Definition and Examples of Melodic Intervals
In music notation or in instrumentation, the distance between two notes is called an interval. When you play notes separately, one after another, you are playing a melody. The distance between these notes is called a melodic interval.
In contrast, a when you play two notes together, at the same time, that is called a harmonic interval. A chord in music notation is an example of a harmonic interval.
Different Types of Melodic Intervals
The first step in naming an interval is looking at the distance between the notes as they are written on the staff.
The number of an interval is based on the number of lines and spaces contained by the interval on the music staff. You would simply add up the lines and spaces included in the interval. You must count every line and every space between the notes as well as the lines or spaces that the notes are on. You can count starting from the top or bottom, that does not matter.
If you go more than eight, you are surpassing the octave. At that point, the interval becomes known as a compound interval. For example, if you go to 10 lines and spaces on the staff, then you would have a melodic tenth.
Interval quality gives an interval its distinct sound. When considering interval quality, you would count half steps from one note to another. For example, if there are sharps or flats that are written into the music. Sharps and flats can raise or lower a note’s pitch by a half step.
Interval qualities are called major, minor, perfect, diminished, and augmented. Each of these qualities has rules. For example, for an interval to be considered “major,” it contains two half steps between notes. Likewise, the other qualities have a rule that gives them their unique sound.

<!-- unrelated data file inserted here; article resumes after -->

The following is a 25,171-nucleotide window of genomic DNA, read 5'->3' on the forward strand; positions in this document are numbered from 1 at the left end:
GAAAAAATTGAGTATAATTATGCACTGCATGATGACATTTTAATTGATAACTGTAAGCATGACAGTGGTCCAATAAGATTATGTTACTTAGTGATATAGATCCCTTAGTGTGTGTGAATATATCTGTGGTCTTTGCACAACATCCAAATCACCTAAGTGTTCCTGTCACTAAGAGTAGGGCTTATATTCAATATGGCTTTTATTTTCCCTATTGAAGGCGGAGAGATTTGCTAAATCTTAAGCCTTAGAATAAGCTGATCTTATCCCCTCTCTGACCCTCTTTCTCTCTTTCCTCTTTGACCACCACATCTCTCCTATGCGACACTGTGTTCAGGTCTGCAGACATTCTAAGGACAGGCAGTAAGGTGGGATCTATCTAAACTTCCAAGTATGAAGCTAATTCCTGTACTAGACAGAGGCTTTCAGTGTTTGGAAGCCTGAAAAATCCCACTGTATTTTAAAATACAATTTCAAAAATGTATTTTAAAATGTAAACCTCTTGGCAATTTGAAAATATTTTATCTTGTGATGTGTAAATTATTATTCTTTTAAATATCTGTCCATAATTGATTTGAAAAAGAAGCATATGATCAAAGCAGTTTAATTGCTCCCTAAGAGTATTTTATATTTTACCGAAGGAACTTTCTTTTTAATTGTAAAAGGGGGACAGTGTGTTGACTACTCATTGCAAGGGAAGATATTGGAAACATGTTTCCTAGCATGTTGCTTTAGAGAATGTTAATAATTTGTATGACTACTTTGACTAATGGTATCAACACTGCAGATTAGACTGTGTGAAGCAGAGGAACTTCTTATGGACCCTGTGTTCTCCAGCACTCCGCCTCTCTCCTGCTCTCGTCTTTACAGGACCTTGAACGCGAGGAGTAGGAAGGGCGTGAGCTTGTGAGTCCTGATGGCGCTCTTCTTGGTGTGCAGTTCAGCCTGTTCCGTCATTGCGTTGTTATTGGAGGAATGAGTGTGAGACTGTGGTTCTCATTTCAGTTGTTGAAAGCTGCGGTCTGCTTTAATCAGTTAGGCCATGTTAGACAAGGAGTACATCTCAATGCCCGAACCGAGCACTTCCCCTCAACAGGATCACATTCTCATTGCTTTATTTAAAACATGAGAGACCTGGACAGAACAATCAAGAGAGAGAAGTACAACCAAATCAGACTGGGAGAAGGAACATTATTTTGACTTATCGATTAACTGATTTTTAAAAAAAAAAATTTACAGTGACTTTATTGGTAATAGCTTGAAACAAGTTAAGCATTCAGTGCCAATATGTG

Naming the Interval
An interval is fully identified when you give both the quantity and quality of the interval. For examples, some melodic interval includes a “major third,” “perfect fifth,” or “diminished seventh.”
Melodic Interval Examples Using a Piano
You can use the keys on a piano to illustrate different types of melodic intervals. For example, a melodic second is the distance from a white key to the next white key, either up and down the keyboard. On the musical staff, a melodic second goes either up or down from a line to the next space or a space to the next line.
A melodic third on a piano is when you skip one white key. In music notation, a note, going either up or down the staff, that is written from one space to the next space or from line to the next line is a melodic third.
When you skip two white keys on a piano, up or down, that is a melodic fourth. Skipping three white keys is a melodic fifth. A melodic sixth skips four white keys, while melodic sevenths skip five white keys.
An octave is when you skip six white keys, up or down the keyboard. For example from C to C, E to E, or G to G.